5
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I ran into this derivative that Mathematica won't evaluate:

ClearAll[f, g];
a = 0.1;
b = 0.2;
t = Exp[I 2 Pi/3];
f[z_] := SiegelTheta[{{a}, {b}}, {{t}}, z]
g[z_] = D[f[z], z]
g[0.1] // N

I am not sure if this derivative can be evaluated to a numerical value actually...

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  • $\begingroup$ Which to accept will depend on the vote, for me both of them are excellent. $\endgroup$ – an offer can't refuse Nov 2 '19 at 7:16
9
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Numerical derivative

Based on $$f'(z_0)={1 \over 2\pi i}\,\int_\gamma {f(z) \, dz\over (z-z_0)^2}\,,$$ where $\gamma$ is a closed contour containing $z_0$ in its interior.

fPrime[z0_] :=
  1/8 Sum[f[z0 + dz]/dz,
          {dz, Exp[2 Pi I Most@Subdivide[0., 1., 8]]/1000}];

fPrime[0.1]
(*  -0.256724 + 1.47096 I  *)

Update:

Discretizing the integral with n = 2 points instead of n = 8 yields the central difference formula, and for a radius of Abs[dz] == 1*^-9, it will have a truncation error less than machine-precision for analytic functions whose higher-order derivatives do not grow too rapidly. To prevent round-off error overwhelming the truncation error, we compute f[z] at high precision. This is faster than the 8-point machine-precision code above on the OP's function (I suspect because SiegelTheta is somewhat expensive to compute). The 8-point formula with a radius of 1/1000 in fPrime has a relative error of $10^{-10}$ or less in a neighborhood of $z = 0.1 + 0i$. The function ND[] has a relative error of $10^{-5}$ or less. Over the square with ReIm[z] between ±1, the relative errors of fPrime and ND can be a couple of orders of magnitude larger, but fPrime2 below maintains machine-precision-accurate results.

ClearAll[f, fPrime2];
a = 1/10;
b = 2/10;
t = Exp[I 2 Pi/3];
f[z_] := SiegelTheta[{{a}, {b}}, {{t}}, z]
fPrime2[z_?NumericQ] := N@With[{z0 = SetPrecision[z, 32], r = 1*^-9},
    (f[r + z0] - f[-r + z0])/(2 r)
    ];

Symbolic derivative

For the OP's special case of SiegelTheta[], a symbolic derivative can be computed from the Sum[] of its theta series expansion, which returns a sum in terms of EllipticTheta[], whose derivative is implemented as EllipticThetaPrime[[]:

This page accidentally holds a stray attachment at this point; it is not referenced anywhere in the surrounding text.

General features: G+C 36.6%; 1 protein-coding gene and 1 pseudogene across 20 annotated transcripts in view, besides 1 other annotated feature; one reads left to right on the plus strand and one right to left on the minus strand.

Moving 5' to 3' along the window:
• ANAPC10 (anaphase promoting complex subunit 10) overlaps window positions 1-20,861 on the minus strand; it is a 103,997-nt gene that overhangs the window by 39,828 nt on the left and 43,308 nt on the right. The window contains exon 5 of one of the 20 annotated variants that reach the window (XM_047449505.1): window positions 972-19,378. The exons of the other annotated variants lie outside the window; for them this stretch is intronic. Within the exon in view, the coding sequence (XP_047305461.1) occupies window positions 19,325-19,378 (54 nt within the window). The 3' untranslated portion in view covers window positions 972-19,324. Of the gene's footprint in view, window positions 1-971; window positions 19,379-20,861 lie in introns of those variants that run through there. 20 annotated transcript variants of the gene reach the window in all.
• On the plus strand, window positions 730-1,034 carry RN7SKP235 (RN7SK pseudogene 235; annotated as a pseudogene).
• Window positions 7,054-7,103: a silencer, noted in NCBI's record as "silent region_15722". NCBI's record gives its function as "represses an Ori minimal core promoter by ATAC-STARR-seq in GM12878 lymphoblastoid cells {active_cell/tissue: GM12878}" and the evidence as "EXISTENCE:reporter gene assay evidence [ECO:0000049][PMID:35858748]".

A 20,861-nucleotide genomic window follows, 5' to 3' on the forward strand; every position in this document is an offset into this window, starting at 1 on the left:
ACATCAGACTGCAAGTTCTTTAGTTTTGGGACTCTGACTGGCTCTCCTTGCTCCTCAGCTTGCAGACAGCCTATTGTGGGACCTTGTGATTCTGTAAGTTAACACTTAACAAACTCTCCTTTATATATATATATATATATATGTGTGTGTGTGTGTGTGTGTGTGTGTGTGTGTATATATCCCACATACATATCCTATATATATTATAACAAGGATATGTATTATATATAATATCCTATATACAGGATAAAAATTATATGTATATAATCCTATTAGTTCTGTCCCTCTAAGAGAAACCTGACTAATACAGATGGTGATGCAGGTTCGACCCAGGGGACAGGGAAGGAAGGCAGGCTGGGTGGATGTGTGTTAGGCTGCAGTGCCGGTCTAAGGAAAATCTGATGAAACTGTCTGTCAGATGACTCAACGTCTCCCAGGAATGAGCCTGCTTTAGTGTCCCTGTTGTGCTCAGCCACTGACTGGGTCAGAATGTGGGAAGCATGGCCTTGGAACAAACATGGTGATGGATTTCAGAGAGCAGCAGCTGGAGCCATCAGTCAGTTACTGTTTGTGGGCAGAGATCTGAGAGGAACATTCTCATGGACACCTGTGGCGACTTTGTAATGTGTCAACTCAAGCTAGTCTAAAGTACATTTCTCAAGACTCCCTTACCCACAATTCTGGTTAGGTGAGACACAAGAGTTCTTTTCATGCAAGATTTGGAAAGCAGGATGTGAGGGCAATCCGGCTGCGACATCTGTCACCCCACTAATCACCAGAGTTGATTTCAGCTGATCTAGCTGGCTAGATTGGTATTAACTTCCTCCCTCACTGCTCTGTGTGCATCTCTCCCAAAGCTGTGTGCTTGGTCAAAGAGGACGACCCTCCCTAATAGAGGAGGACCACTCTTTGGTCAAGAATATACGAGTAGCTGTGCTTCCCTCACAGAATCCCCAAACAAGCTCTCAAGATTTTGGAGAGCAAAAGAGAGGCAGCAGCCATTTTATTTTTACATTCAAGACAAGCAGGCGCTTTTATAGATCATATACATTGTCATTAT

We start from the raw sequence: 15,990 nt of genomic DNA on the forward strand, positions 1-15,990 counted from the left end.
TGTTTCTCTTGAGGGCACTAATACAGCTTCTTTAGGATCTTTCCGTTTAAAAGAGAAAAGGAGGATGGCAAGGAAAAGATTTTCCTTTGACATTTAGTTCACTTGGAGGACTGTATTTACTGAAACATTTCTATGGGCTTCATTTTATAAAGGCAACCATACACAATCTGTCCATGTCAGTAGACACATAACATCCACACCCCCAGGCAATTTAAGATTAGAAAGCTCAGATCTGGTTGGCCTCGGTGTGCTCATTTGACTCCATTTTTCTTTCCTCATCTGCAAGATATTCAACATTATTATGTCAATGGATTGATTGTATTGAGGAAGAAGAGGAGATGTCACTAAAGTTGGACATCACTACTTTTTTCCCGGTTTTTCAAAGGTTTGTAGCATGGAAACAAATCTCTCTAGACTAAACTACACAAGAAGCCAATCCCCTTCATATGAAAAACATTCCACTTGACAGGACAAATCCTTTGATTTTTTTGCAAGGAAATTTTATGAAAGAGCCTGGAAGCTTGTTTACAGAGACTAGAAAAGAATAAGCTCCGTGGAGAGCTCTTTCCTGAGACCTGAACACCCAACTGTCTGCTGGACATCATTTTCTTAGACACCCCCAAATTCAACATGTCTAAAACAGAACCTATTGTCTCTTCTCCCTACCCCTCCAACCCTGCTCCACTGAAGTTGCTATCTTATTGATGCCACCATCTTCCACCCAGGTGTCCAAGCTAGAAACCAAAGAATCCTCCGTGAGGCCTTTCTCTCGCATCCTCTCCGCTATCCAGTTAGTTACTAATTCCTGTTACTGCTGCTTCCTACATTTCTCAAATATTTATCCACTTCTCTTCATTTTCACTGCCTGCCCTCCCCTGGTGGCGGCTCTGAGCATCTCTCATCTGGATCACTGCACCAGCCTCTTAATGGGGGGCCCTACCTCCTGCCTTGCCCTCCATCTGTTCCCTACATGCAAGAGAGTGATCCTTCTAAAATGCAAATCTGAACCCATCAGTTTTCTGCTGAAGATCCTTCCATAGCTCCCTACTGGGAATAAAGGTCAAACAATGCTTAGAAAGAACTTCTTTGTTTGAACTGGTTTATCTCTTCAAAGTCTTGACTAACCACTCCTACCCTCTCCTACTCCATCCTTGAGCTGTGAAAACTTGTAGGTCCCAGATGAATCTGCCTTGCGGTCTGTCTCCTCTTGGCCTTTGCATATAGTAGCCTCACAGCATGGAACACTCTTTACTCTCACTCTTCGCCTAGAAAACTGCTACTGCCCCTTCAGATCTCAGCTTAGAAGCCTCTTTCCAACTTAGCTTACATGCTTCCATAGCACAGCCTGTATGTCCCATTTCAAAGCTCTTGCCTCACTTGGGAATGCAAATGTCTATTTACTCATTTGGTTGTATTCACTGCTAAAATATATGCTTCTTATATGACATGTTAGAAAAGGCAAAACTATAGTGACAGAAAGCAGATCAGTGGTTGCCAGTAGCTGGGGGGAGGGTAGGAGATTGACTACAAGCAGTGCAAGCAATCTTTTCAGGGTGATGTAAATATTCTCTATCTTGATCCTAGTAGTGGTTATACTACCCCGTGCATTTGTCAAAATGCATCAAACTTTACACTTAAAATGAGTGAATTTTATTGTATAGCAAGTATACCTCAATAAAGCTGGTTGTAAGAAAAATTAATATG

SiegelThetaPrime[{{a_}, {b_}}, {{t_}}, z_] = Simplify@D[
   Sum[Exp[
     I Pi ((n + {a}).{{t}}.(n + {a}) + 
        2 (n + {a}).(z + {b}))], {n, -Infinity, Infinity}],
   z]
(* 
(E^(-((I π (b + z)^2)/
  t)) π (-2 I (b + z) EllipticTheta[3, (π (b + a t + z))/t, 
     E^(-((I π)/t))] + 
   EllipticThetaPrime[3, (π (b + a t + z))/t, 
    E^(-((I π)/t))]))/(Sqrt[-I t] t)
*)

SiegelThetaPrime[{{1/10}, {1/5}}, {{Exp[I 2 π/3]}}, 0.1]
(*  -0.256724 + 1.47096 I  *)
| improve this answer | |
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  • $\begingroup$ I fail to see how your formula gives the derivative. In the Cauchy formula for the derivative the $z-z_0$ should be squared, and there should be $2\pi i$ instead of $2\pi$. What do I miss? $\endgroup$ – mickep Nov 2 '19 at 12:40
  • $\begingroup$ @mickep I forgot the square and the $i$ -- thanks! (And the $dz$.) $\endgroup$ – Michael E2 Nov 2 '19 at 13:54
  • $\begingroup$ Thanks, and nice! I was confused there for a while! $\endgroup$ – mickep Nov 2 '19 at 15:35
  • $\begingroup$ Indeed, one can express the univariate case of SiegelTheta[] in terms of the more conventional Jacobi theta functions. $\endgroup$ – J. M.'s discontentment Nov 13 '19 at 13:23
  • 1
    $\begingroup$ As it turns out, there is an undocumented function for expanding out the genus-1 case of SiegelTheta[] in terms of EllipticTheta[]: D[SiegelTheta[{{a}, {b}}, {{t}}, z] // System`SiegelThetaDump`SimplifySiegelTheta, z]. $\endgroup$ – J. M.'s discontentment Mar 2 at 5:43
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You can compute a numerical derivative as follows

ClearAll[f, g];
Needs["NumericalCalculus`"]
a = 0.1;
b = 0.2;
t = Exp[I 2 Pi/3];
f[z_] := SiegelTheta[{{a}, {b}}, {{t}}, z]
g[z0_] := ND[f[z], z, z0]
g[0.1] 

(*-0.256725 + 1.47096 I*)

I haven't checked the result is correct

| improve this answer | |
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A quick-and dirty method is to use complex-step differentiation:

With[{a = 1/10, b = 1/5, t = Exp[I 2 π/3], z = 1/10, h = 10^-9, prec = 20}, 
     N[(SiegelTheta[{{a}, {b}}, {{t}}, z + I h] -
        SiegelTheta[{{a}, {b}}, {{t}}, z - I h])/(2 I h), prec]]
   -0.2567239264794337275 + 1.4709617732598025465 I

where even a modest-sized step size can yield a slightly more accurate result, compared to using a purely real step size.

Alternatively, one can use Cauchy's differentiation formula. Michael's answer shows one possible implementation, and here is another one:

With[{a = 1/10, b = 1/5, t = Exp[I 2 π/3], z = 1/10, r = 10^-6}, 
     NIntegrate[SiegelTheta[{{a}, {b}}, {{t}}, z + r Exp[I u]]/(2 π r Exp[I u]),
                {u, -π, π}, Method -> "Trapezoidal", WorkingPrecision -> 20]]
   -0.2567239264794337266 + 1.4709617732598025411 I

Finally, one might also consider trying the "Lanczos derivative":

With[{a = 1/10, b = 1/5, t = Exp[I 2 Pi/3], z = 1/10, h = 10^-9},
     (3/(2 h^3)) NIntegrate[u SiegelTheta[{{a}, {b}}, {{t}}, z + u], {u, -h, h}, 
                            Method -> "GlobalAdaptive", WorkingPrecision -> 20]]
   -0.25672392647943372659 + 1.4709617732598025411 I
| improve this answer | |
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